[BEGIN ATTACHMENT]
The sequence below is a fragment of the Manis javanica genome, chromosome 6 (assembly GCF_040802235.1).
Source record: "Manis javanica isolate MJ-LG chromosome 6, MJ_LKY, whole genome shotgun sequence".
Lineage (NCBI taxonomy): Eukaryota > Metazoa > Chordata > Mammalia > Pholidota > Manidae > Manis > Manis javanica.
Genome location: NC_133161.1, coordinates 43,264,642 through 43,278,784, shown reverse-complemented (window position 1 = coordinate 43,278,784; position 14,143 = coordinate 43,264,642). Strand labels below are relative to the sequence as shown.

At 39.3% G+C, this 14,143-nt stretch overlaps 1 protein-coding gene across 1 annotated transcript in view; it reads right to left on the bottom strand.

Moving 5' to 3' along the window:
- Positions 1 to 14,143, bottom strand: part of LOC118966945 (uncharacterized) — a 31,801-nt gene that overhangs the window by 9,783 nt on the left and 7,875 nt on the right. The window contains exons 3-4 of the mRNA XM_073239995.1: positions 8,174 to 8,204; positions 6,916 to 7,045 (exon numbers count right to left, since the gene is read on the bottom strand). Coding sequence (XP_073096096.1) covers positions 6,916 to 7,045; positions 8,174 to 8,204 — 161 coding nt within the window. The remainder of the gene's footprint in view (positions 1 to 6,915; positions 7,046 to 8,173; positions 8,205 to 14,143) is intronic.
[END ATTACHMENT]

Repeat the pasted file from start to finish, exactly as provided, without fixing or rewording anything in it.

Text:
The sequence below is a fragment of the Manis javanica genome, chromosome 6 (assembly GCF_040802235.1).
Source record: "Manis javanica isolate MJ-LG chromosome 6, MJ_LKY, whole genome shotgun sequence".
Lineage (NCBI taxonomy): Eukaryota > Metazoa > Chordata > Mammalia > Pholidota > Manidae > Manis > Manis javanica.
Genome location: NC_133161.1, coordinates 43,264,642 through 43,278,784, shown reverse-complemented (window position 1 = coordinate 43,278,784; position 14,143 = coordinate 43,264,642). Strand labels below are relative to the sequence as shown.

At 39.3% G+C, this 14,143-nt stretch overlaps 1 protein-coding gene across 1 annotated transcript in view; it reads right to left on the bottom strand.

Moving 5' to 3' along the window:
- Positions 1 to 14,143, bottom strand: part of LOC118966945 (uncharacterized) — a 31,801-nt gene that overhangs the window by 9,783 nt on the left and 7,875 nt on the right. The window contains exons 3-4 of the mRNA XM_073239995.1: positions 8,174 to 8,204; positions 6,916 to 7,045 (exon numbers count right to left, since the gene is read on the bottom strand). Coding sequence (XP_073096096.1) covers positions 6,916 to 7,045; positions 8,174 to 8,204 — 161 coding nt within the window. The remainder of the gene's footprint in view (positions 1 to 6,915; positions 7,046 to 8,173; positions 8,205 to 14,143) is intronic.